The cricket world is divided after watching an extraordinary Test match that saw India claim a 10-wicket victory inside two days in the day-night contest at the Narendra Modi Stadium against England.
England were savaged after an abysmal batting effort, which saw spinners claiming 28 of the 30 wickets that fell in five sessions in the shortest completed Test match since 1935.
But debate has been raging over the state of the Ahmedabad pitch with former England captain Michael Vaughan leading the charge.
Vaughan claimed such spinner/bowling friendly wickets are not good for the future of Test cricket when broadcasters count on matches going at least four days.
“My worry for the future of Test match cricket is Channel 4 would have bid an amount of money to put Test match cricket on the station for us all to see,” Vaughan said on BBC5.
“Will they bid the next time knowing that they only got three days last week and that they only got two days this week? So that’s five days out of ten that they’ve paid for that they’ve got nothing back.
“Will they be thinking the next time a rights deal is available in the future, ‘Is it worth buying Test match cricket because you know what ... you might get a two-day Test or a two-and-a-half-day Test, what are we going to do with the other two-and-a-half days?’
“That’s a worry for me.”
Vaughan also tweeted following the match that the pitch was 'awful'.
Yuvraj Singh also weighed-in on the debate and agreed with Vaughan the pitch wasn't a good site for Test cricket.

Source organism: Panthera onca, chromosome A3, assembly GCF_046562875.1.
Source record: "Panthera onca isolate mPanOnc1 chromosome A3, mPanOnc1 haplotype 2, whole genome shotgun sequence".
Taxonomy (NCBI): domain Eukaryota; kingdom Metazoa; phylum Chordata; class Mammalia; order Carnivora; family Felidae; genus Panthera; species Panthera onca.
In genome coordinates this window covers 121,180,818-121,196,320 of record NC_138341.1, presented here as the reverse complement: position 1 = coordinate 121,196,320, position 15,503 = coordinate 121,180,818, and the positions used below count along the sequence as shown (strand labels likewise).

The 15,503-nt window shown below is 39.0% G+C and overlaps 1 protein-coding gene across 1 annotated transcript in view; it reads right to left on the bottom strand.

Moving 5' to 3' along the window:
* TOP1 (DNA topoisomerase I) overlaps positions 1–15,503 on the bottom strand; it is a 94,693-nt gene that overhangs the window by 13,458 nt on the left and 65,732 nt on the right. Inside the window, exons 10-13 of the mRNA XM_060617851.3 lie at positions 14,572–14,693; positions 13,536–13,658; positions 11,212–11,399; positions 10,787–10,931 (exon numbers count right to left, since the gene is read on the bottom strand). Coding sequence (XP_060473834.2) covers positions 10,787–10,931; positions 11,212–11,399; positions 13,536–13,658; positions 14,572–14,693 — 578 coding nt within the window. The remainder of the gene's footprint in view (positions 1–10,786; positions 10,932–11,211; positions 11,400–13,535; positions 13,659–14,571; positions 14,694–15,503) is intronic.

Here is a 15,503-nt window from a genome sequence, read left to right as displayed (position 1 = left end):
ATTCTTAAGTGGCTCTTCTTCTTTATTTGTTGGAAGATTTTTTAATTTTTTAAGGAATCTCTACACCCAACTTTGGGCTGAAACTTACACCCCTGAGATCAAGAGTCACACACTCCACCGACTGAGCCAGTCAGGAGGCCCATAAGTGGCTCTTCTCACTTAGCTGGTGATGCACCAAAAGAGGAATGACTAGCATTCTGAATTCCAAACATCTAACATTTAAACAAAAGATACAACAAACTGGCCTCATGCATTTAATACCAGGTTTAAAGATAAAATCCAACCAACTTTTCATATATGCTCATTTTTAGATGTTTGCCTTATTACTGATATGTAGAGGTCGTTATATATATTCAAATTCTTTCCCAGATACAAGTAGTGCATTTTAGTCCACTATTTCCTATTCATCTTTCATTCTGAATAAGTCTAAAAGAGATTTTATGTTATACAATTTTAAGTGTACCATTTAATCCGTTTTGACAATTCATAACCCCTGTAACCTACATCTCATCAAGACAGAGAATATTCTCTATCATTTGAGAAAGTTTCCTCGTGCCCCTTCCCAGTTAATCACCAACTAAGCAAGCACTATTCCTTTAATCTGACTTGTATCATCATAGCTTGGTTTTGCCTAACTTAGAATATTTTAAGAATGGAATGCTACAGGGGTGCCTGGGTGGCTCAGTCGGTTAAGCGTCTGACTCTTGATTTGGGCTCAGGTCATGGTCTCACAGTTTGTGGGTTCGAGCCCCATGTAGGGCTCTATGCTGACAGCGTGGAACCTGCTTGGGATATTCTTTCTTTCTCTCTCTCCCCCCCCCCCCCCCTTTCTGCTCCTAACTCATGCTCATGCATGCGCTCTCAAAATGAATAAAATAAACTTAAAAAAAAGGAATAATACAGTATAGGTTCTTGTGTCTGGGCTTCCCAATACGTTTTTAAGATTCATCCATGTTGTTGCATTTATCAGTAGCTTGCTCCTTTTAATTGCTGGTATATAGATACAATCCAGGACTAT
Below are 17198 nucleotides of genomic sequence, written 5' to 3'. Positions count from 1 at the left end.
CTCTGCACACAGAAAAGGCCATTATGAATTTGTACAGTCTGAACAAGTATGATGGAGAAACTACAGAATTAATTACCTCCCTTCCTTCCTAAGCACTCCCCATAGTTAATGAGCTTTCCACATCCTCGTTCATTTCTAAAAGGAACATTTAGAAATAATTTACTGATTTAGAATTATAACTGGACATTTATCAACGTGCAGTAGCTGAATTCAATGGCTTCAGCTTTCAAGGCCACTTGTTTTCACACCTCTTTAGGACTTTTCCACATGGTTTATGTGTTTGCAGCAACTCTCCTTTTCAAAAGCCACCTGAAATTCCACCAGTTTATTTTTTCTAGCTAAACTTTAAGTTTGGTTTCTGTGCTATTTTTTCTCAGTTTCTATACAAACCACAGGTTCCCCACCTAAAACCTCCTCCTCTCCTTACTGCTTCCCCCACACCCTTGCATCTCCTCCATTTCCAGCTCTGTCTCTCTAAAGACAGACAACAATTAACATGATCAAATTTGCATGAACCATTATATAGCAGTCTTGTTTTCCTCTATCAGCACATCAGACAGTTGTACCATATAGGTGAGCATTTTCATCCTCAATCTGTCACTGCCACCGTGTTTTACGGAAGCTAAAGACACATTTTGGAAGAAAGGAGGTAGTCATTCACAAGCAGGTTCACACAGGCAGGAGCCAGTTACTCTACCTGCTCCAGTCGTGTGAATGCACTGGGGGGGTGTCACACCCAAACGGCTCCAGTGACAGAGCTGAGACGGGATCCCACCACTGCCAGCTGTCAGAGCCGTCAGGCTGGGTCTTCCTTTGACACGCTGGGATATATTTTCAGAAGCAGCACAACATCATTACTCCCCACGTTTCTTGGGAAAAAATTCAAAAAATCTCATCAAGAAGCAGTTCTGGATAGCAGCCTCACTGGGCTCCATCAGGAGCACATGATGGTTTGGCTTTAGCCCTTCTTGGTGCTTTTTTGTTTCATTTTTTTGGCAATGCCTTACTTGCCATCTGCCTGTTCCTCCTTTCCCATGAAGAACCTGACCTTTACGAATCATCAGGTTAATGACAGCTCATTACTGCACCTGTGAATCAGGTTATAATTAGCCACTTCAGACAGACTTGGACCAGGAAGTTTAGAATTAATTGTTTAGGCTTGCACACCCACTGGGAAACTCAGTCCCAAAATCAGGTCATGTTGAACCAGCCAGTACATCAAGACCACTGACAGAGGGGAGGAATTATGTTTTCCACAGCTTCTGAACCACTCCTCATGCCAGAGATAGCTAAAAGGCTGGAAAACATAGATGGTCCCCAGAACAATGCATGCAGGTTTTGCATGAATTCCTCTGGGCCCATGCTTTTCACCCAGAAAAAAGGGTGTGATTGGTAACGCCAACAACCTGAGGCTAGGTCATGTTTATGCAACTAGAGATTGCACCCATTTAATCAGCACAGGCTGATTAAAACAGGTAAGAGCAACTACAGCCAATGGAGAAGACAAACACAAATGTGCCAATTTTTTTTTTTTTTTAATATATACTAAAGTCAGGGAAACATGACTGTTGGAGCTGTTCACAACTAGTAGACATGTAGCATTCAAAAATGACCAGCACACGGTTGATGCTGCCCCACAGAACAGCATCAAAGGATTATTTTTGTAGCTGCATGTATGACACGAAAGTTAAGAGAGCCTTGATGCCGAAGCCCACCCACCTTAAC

"Finished in 2 days. Not sure if that’s good for test cricket," he wrote.
Vaughan's view was shared by many in the cricket community.
England slammed for seam attack
But many were also critical of England having shot themselves in the foot before a ball was bowled by opting for a pace-heavy attack on a spinners' paradise in the third Test.
Joe Root's decision to welcome back a fit-again Jofra Archer and a rested James Anderson in a four-pronged pace attack, while retaining Jack Leach as their only specialist spinner, backfired spectacularly.
Prior to the match, all-rounder Ben Stokes said England's seamers were "licking their lips" at the prospect of getting the pink ball to swing significantly.
But they were in for a shock as spin trumped swing, with even Root claiming his maiden five-wicket haul with his part-time offspin.
Former England Test batsman Sir Geoffrey Boycott was perplexed at the tourists' team selection.
"I would also like to know who had the bright idea of playing three fast bowlers on a turning pitch. They should be embarrassed," he wrote in the Daily Telegraph.
"England got sucked into thinking they were playing a pink ball Test in Adelaide not Ahmedabad."
Fans took a dig at England and their backers for blaming the wicket, rather than looking at themselves.
For India, left-arm spinner Axar Patel claimed a match haul of 11-70, while off-spinner Ravichandran Ashwin took seven en route to surpassing 400 Test wickets.
So dominant were India's spinners that they did not turn to their seamers in England's second innings, while third spinner Washington Sundar sent down only four deliveries for a wicket.
"We thought the wicket would hold together better than it did - throughout all the practice days it seamed around, it swung and the seamers looked a threatening option," Root said.
"It's easy in hindsight to select a different team."
England's policy of resting multi-format players meant they were unable to field their strongest XI.
Moeen Ali, who has been rested ahead of the white-ball leg of the tour, would have been an asset with his offspin and free-scoring ability.
Ahmedabad also hosts the fourth and final Test from March 4, with India leading the series 2-1.
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